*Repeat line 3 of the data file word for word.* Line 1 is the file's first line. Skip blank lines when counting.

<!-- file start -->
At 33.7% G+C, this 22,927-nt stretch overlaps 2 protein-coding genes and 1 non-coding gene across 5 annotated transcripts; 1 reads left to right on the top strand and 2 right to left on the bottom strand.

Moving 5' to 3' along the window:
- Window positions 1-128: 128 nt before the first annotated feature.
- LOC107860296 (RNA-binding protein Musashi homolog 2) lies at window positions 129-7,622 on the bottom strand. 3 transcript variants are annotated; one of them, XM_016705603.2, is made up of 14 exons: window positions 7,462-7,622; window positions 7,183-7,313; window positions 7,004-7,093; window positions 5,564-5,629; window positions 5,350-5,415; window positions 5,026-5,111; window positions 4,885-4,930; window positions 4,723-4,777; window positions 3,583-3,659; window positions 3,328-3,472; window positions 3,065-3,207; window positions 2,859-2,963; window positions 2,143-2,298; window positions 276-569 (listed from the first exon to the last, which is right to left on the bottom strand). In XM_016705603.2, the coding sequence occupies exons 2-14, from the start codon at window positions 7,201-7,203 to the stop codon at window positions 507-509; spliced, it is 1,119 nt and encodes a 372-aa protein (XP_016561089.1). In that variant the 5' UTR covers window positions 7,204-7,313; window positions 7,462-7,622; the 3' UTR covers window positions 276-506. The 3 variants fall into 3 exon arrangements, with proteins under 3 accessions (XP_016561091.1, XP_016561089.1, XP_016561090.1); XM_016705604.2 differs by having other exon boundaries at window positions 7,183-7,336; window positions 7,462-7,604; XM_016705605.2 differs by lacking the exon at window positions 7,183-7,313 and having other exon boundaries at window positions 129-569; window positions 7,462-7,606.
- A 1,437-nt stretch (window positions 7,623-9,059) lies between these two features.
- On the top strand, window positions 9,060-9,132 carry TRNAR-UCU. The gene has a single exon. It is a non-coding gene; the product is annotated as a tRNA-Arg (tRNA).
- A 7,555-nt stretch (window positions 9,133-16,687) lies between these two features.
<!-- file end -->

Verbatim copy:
- Window positions 1-128: 128 nt before the first annotated feature.